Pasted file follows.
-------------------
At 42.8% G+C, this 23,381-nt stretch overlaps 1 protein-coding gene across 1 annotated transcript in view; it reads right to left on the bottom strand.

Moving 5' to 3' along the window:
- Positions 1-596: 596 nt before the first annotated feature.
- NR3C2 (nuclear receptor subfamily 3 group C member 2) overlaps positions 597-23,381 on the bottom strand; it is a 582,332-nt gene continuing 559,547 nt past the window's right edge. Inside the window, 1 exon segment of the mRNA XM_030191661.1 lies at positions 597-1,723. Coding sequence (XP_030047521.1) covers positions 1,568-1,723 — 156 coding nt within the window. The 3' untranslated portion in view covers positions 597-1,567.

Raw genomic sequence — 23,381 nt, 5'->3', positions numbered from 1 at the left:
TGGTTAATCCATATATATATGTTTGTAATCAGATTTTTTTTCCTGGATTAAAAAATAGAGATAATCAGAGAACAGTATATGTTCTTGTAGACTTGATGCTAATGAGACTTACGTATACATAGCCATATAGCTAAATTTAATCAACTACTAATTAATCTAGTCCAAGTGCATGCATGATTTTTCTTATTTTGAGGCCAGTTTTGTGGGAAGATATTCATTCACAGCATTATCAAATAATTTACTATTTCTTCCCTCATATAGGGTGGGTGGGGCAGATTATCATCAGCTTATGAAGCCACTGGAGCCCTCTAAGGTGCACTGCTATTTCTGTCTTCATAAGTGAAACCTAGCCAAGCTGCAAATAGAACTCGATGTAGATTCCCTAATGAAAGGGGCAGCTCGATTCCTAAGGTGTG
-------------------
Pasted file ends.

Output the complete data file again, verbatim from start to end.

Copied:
At 42.8% G+C, this 23,381-nt stretch overlaps 1 protein-coding gene across 1 annotated transcript in view; it reads right to left on the bottom strand.

Moving 5' to 3' along the window:
- Positions 1-596: 596 nt before the first annotated feature.
- NR3C2 (nuclear receptor subfamily 3 group C member 2) overlaps positions 597-23,381 on the bottom strand; it is a 582,332-nt gene continuing 559,547 nt past the window's right edge. Inside the window, 1 exon segment of the mRNA XM_030191661.1 lies at positions 597-1,723. Coding sequence (XP_030047521.1) covers positions 1,568-1,723 — 156 coding nt within the window. The 3' untranslated portion in view covers positions 597-1,567.

Raw genomic sequence — 23,381 nt, 5'->3', positions numbered from 1 at the left:
TGGTTAATCCATATATATATGTTTGTAATCAGATTTTTTTTCCTGGATTAAAAAATAGAGATAATCAGAGAACAGTATATGTTCTTGTAGACTTGATGCTAATGAGACTTACGTATACATAGCCATATAGCTAAATTTAATCAACTACTAATTAATCTAGTCCAAGTGCATGCATGATTTTTCTTATTTTGAGGCCAGTTTTGTGGGAAGATATTCATTCACAGCATTATCAAATAATTTACTATTTCTTCCCTCATATAGGGTGGGTGGGGCAGATTATCATCAGCTTATGAAGCCACTGGAGCCCTCTAAGGTGCACTGCTATTTCTGTCTTCATAAGTGAAACCTAGCCAAGCTGCAAATAGAACTCGATGTAGATTCCCTAATGAAAGGGGCAGCTCGATTCCTAAGGTGTG